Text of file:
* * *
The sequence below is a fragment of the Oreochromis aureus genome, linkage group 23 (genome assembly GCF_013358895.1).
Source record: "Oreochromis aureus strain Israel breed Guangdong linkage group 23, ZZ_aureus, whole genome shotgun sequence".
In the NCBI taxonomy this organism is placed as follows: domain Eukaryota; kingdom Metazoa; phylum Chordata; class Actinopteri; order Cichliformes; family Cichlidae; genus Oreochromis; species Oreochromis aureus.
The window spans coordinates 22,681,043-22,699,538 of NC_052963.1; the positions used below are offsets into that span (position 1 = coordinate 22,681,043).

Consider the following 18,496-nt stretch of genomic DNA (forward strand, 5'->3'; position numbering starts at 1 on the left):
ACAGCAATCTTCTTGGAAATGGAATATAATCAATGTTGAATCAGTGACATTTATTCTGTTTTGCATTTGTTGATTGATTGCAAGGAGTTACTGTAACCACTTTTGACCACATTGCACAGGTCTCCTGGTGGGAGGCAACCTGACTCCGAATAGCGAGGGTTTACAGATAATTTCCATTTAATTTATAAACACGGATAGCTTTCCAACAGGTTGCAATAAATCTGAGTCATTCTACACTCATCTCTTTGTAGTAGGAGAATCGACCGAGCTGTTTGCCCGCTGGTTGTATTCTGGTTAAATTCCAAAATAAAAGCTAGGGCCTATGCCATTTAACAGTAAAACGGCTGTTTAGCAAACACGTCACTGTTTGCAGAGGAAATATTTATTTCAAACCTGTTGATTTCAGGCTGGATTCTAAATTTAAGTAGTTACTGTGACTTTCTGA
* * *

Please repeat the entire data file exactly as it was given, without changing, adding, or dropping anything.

The sequence below is a fragment of the Oreochromis aureus genome, linkage group 23 (genome assembly GCF_013358895.1).
Source record: "Oreochromis aureus strain Israel breed Guangdong linkage group 23, ZZ_aureus, whole genome shotgun sequence".
In the NCBI taxonomy this organism is placed as follows: domain Eukaryota; kingdom Metazoa; phylum Chordata; class Actinopteri; order Cichliformes; family Cichlidae; genus Oreochromis; species Oreochromis aureus.
The window spans coordinates 22,681,043-22,699,538 of NC_052963.1; the positions used below are offsets into that span (position 1 = coordinate 22,681,043).

Consider the following 18,496-nt stretch of genomic DNA (forward strand, 5'->3'; position numbering starts at 1 on the left):
ACAGCAATCTTCTTGGAAATGGAATATAATCAATGTTGAATCAGTGACATTTATTCTGTTTTGCATTTGTTGATTGATTGCAAGGAGTTACTGTAACCACTTTTGACCACATTGCACAGGTCTCCTGGTGGGAGGCAACCTGACTCCGAATAGCGAGGGTTTACAGATAATTTCCATTTAATTTATAAACACGGATAGCTTTCCAACAGGTTGCAATAAATCTGAGTCATTCTACACTCATCTCTTTGTAGTAGGAGAATCGACCGAGCTGTTTGCCCGCTGGTTGTATTCTGGTTAAATTCCAAAATAAAAGCTAGGGCCTATGCCATTTAACAGTAAAACGGCTGTTTAGCAAACACGTCACTGTTTGCAGAGGAAATATTTATTTCAAACCTGTTGATTTCAGGCTGGATTCTAAATTTAAGTAGTTACTGTGACTTTCTGA